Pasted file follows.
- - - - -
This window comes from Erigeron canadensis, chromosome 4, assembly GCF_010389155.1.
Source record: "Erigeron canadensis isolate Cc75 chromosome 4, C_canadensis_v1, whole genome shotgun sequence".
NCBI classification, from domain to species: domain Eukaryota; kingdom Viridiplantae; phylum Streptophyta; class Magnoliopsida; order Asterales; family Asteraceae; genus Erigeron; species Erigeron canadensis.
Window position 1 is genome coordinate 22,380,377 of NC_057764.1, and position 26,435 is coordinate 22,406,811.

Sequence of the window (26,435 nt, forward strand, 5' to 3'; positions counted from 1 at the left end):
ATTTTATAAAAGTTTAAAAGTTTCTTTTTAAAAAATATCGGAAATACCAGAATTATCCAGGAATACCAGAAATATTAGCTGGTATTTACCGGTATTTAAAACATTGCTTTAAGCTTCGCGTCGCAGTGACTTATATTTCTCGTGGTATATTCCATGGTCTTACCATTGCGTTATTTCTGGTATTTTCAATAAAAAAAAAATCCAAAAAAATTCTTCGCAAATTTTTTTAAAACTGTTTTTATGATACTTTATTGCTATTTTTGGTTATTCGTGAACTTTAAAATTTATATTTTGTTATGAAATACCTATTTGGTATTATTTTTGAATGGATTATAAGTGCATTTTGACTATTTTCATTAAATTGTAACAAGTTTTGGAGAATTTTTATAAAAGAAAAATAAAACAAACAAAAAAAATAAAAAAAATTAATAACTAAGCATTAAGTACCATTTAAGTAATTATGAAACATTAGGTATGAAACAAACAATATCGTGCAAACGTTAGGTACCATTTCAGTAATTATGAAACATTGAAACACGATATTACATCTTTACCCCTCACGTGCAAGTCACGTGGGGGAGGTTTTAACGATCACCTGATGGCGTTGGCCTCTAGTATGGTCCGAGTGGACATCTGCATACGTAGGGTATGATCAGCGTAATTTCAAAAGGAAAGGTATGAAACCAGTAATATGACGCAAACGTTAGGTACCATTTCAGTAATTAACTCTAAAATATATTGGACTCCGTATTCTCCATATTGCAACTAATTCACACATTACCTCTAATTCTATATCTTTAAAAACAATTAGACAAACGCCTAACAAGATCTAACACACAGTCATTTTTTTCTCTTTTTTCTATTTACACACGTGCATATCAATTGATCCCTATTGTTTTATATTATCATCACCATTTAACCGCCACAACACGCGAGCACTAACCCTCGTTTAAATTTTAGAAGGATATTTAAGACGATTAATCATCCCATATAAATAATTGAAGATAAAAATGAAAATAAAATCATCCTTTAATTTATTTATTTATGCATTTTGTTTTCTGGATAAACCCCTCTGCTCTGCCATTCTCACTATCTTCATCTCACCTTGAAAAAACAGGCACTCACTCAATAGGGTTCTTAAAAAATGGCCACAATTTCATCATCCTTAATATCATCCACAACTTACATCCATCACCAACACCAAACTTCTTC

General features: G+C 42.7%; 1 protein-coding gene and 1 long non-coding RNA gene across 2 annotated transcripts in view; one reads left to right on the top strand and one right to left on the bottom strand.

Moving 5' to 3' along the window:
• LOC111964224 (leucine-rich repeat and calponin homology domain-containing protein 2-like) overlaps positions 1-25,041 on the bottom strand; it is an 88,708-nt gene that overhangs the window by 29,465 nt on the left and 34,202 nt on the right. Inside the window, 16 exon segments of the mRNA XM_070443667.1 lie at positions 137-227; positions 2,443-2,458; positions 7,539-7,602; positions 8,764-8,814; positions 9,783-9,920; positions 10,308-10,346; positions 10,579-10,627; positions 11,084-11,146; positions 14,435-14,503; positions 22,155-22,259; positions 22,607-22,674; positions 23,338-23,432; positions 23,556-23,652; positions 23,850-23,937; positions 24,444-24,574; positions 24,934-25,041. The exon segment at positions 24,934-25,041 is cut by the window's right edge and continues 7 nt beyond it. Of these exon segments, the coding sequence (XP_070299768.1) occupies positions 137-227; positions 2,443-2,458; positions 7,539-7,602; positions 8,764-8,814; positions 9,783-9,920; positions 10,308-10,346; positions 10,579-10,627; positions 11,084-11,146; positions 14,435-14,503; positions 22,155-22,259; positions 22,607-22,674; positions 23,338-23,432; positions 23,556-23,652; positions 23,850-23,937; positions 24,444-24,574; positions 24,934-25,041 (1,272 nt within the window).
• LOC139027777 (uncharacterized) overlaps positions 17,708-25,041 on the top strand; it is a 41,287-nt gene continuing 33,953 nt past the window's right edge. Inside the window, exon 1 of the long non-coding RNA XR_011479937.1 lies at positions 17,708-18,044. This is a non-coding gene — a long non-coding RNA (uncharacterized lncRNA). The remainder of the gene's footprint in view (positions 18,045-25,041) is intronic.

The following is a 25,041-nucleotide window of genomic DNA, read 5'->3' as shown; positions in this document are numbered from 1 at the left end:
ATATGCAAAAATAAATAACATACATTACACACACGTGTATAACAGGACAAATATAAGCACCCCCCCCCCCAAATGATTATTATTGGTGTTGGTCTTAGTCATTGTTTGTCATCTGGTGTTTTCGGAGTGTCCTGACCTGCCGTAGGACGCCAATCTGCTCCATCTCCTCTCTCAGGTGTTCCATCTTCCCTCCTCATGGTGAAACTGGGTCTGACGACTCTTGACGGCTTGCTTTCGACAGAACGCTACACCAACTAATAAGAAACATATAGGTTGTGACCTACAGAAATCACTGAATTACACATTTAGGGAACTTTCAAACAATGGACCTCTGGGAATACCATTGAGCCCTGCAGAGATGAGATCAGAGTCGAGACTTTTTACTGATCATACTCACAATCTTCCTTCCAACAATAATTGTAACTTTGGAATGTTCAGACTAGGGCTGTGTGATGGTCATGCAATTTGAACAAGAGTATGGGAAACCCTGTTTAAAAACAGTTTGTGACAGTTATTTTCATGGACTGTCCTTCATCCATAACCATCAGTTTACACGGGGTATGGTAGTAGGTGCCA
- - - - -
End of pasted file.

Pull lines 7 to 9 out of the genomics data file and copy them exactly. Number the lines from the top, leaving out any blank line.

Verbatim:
General features: G+C 42.7%; 1 protein-coding gene and 1 long non-coding RNA gene across 2 annotated transcripts in view; one reads left to right on the top strand and one right to left on the bottom strand.

Moving 5' to 3' along the window:
• LOC111964224 (leucine-rich repeat and calponin homology domain-containing protein 2-like) overlaps positions 1-25,041 on the bottom strand; it is an 88,708-nt gene that overhangs the window by 29,465 nt on the left and 34,202 nt on the right. Inside the window, 16 exon segments of the mRNA XM_070443667.1 lie at positions 137-227; positions 2,443-2,458; positions 7,539-7,602; positions 8,764-8,814; positions 9,783-9,920; positions 10,308-10,346; positions 10,579-10,627; positions 11,084-11,146; positions 14,435-14,503; positions 22,155-22,259; positions 22,607-22,674; positions 23,338-23,432; positions 23,556-23,652; positions 23,850-23,937; positions 24,444-24,574; positions 24,934-25,041. The exon segment at positions 24,934-25,041 is cut by the window's right edge and continues 7 nt beyond it. Of these exon segments, the coding sequence (XP_070299768.1) occupies positions 137-227; positions 2,443-2,458; positions 7,539-7,602; positions 8,764-8,814; positions 9,783-9,920; positions 10,308-10,346; positions 10,579-10,627; positions 11,084-11,146; positions 14,435-14,503; positions 22,155-22,259; positions 22,607-22,674; positions 23,338-23,432; positions 23,556-23,652; positions 23,850-23,937; positions 24,444-24,574; positions 24,934-25,041 (1,272 nt within the window).